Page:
What if I want More?

What if we want more than just bold text in the active header? Well, things get trickier. Manipulating the other properties of the HeaderCell Style require setting EnableHeaderVisualStyles to false. This has the unfortunate side effect of flattening out the styling which some from the Windows 7 GUI styles. The slight gradient and color scheme are replaced by a much flatter header. While we could work around this by overriding the OnPaint method (at least to a degree) and implementing our own painting scheme, the impact of the effect is not too disturbing.

For example, we could decide that in addition to bolding the text in the header, we will set the BackColor to a slightly darker gray:

DataGridView-Bold-and-Gray-Active-Row-Indicator

To do this, we need only add three lines of code. First off, in our constructor, we set the EnableHeaderVisualStyles property to false. Next, in our OnColumnFocus method, we set the Style.BackColor property of the new active column to a darker shade of gray, and restore the previous active column to the default (empty) backcolor:

DataGridView: Cause the Active Column Header to Display Bold Text with a Darker Back Color:
class dgvControl : DataGridView
{
    // hold a reference to the last active column:
    private DataGridViewColumn _currentColumn;
    public dgvControl() : base()
    {
        this.EnableHeadersVisualStyles = false;

 
        // Add a handler for the cell enter event:
        this.CellEnter += new DataGridViewCellEventHandler(dgvControl_CellEnter);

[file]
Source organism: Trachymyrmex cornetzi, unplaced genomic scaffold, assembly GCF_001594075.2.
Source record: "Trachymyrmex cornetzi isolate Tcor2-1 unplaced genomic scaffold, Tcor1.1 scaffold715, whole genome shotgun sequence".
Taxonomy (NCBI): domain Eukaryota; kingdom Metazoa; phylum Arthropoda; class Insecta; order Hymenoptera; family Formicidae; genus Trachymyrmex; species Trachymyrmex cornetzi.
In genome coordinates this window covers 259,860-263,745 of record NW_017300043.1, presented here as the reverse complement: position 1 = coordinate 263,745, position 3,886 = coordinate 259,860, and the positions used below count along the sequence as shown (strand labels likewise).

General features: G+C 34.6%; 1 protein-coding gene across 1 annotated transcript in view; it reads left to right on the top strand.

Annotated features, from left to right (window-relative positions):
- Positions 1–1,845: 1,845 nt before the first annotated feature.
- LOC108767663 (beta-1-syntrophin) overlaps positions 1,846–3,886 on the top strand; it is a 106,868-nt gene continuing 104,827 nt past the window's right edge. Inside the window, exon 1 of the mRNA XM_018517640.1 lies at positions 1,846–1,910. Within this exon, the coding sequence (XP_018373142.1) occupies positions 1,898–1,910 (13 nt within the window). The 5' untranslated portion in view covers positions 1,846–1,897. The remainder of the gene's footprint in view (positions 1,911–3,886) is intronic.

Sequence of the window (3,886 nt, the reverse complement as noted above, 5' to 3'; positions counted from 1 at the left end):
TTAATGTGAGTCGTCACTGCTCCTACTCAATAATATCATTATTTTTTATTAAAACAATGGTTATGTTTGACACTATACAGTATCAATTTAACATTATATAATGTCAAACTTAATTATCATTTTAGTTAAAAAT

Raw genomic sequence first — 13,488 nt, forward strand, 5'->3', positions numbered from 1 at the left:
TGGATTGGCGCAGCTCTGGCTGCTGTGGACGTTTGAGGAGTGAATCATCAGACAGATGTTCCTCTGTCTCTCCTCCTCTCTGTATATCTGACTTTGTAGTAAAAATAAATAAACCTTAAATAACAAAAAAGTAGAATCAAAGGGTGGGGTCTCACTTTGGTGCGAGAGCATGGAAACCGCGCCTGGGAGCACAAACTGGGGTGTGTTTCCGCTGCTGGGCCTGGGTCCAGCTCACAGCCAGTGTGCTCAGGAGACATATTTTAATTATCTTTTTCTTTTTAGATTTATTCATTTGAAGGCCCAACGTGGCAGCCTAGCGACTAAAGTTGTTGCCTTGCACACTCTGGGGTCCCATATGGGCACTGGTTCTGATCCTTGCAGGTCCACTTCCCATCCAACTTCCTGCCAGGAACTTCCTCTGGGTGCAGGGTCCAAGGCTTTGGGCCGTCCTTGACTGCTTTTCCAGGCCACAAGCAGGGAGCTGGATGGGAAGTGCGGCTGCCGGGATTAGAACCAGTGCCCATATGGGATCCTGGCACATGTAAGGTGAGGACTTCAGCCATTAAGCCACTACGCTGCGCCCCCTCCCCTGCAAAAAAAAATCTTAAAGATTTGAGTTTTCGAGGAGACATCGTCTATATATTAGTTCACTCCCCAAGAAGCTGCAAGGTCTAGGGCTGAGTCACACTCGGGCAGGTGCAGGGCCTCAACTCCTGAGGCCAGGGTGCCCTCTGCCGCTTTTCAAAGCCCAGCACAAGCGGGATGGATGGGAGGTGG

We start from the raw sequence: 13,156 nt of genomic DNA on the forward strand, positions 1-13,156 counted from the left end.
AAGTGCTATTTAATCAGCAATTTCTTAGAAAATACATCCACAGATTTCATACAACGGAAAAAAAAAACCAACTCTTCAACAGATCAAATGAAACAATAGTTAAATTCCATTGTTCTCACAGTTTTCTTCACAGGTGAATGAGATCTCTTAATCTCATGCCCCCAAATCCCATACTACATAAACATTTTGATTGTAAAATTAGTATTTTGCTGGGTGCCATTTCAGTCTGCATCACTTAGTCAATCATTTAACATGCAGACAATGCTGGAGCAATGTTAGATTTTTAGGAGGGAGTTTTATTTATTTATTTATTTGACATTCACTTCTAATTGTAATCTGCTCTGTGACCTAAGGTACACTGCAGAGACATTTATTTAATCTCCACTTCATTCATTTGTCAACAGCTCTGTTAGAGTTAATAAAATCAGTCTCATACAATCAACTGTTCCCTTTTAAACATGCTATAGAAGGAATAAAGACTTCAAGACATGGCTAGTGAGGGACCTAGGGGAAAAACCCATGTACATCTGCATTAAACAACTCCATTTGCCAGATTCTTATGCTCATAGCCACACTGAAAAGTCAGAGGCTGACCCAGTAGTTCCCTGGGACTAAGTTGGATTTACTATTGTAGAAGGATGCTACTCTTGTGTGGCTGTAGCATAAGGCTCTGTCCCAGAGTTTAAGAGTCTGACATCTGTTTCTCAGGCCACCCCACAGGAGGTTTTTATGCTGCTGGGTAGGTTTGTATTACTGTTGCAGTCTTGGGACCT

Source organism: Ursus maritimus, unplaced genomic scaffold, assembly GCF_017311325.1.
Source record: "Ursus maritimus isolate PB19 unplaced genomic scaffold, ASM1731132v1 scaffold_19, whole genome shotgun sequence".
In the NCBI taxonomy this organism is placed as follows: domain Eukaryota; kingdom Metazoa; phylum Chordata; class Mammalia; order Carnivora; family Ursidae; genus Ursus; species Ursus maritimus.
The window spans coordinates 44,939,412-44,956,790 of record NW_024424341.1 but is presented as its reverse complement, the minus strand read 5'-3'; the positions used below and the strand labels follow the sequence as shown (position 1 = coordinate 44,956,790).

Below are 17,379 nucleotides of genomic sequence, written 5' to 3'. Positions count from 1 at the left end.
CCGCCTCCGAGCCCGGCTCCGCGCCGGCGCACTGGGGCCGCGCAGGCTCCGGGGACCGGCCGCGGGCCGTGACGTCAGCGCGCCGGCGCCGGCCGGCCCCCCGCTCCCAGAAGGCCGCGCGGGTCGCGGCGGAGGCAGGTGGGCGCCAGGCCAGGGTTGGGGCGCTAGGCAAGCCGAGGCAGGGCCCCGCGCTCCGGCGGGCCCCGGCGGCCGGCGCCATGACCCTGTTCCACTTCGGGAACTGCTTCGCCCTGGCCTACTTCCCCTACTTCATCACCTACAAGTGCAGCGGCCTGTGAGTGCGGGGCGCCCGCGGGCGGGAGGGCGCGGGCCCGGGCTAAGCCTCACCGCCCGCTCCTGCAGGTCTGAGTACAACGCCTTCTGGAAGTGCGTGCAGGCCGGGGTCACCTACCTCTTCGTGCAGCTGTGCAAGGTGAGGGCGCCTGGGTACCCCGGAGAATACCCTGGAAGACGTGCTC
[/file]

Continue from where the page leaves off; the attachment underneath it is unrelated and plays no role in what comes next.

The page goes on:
// When the Control is initialized, instantiate the placeholder
        // variable as a new object:
        _currentColumn = new DataGridViewColumn();

 
        // In case there are no columns added (for the designer):
        if (this.Columns.Count > 0)
        {
            this.OnColumnFocus(0);
        }
    }

 
    void dgvControl_CellEnter(object sender, DataGridViewCellEventArgs e)
    {
        this.OnColumnFocus(e.ColumnIndex);        
    }

 
    void OnColumnFocus(int ColumnIndex)
    {
        // If the new cell is in the same column, do nothing:
        if (ColumnIndex != _currentColumn.Index)
        {
            // Set up a custom font to represent the current column:
            Font selectedFont = new Font(this.Font, FontStyle.Bold);

 
            // Grab a reference to the current column:
            var newColumn = this.Columns[ColumnIndex];

 
            // Change the font to indicate status:
            newColumn.HeaderCell.Style.Font = selectedFont;

 
            // Change the color to a slightly darker shade of gray:
            newColumn.HeaderCell.Style.BackColor = Color.LightGray;

 
            // Set the font of the previous column back to normal:
            _currentColumn.HeaderCell.Style.Font = this.Font;

 
            // Change the color of the previous column back to the default:
            _currentColumn.HeaderCell.Style.BackColor = Color.Empty;

 
            // Set the current column placeholder to refer to the new column:
            _currentColumn = newColumn;
        }
    }
}

 

There are other options you might explore. In this post, we walked through some very basic ways to provide visual feedback to the user about their location within the DataGridView control.

The source code for this post is available at my

 

Posted on October 9 2012 10:34 PM by John Atten     

Comments (0)

C#: A Better Date-Masked Text Box

Posted on September 25 2012 06:14 PM by John Atten in C#, CodeProject, Hacks   ||   Comments (0)

Let’s face it. Managing date information within the .net framework (or any framework, really . . . Java is not much better) is a pain the the ass. Really. What makes it even worse is managing user data entry of date information. If that isn’t bad enough, there is a definite data type mismatch between the manner in which the .net framework represents date information, and the way relational databases handle dates.